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Depot Buprenorphine Injection In The Management Of Opioid Use Disorder: From Development To Implementation.

  • Author(s): Ling, Walter
  • Shoptaw, Steve
  • Goodman-Meza, David
  • et al.
Abstract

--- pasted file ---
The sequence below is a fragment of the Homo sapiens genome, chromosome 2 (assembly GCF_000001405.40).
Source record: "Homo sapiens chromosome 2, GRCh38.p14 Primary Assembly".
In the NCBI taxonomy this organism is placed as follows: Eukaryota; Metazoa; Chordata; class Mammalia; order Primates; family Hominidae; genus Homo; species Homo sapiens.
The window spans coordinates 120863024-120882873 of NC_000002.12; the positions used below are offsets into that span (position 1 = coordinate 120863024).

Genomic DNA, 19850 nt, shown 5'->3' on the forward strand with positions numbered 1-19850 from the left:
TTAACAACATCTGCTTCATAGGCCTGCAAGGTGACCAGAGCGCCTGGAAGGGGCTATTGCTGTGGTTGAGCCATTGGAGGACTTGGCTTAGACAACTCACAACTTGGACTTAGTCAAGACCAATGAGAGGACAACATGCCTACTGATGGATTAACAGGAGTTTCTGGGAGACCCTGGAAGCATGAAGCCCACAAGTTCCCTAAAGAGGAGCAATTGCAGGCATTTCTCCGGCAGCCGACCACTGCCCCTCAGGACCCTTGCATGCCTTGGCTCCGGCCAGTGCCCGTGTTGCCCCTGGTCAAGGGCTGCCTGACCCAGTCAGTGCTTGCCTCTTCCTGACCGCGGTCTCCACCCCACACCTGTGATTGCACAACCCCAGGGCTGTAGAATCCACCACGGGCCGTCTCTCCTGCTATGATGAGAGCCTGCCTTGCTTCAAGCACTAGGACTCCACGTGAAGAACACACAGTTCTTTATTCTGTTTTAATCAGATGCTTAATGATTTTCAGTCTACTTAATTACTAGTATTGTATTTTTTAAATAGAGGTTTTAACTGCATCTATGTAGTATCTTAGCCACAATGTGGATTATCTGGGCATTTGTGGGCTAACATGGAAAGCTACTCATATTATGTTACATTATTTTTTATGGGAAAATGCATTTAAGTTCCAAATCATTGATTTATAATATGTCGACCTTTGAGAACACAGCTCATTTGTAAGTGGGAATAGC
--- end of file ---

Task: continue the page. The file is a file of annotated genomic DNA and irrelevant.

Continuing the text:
Buprenorphine has pharmacologic advantages over methadone, especially buprenorphine's better safety profile. The true significance of buprenorphine's introduction lies in returning the care of those suffering from opioid use disorder (OUD) to the hands of the physician. The clinical success of buprenorphine has been meager, in part because most physicians have not been exposed to treating these patients. For physicians inclined to treat OUD, the barriers to buprenorphine's implementation have been onerous and largely counter to the norms of medical practice. Some notable concerns pertain to buprenorphine's clinical pharmacology like street diversion, unintended use and accidental poisoning. Recently, injectable buprenorphine preparations have been introduced to mitigate these latter shortcomings. Yet, the injectable preparations' clinical and commercial success has fallen far short of expectation. Here, we review the clinical pharmacology of these products and their expected clinical advantages for the manufacturers, clinicians, policy makers and patients, and offer our perspective, as clinicians and researchers, on how things can improve. Questions remain whether clinicians are willing to overcome barriers to treat OUD using these medications.

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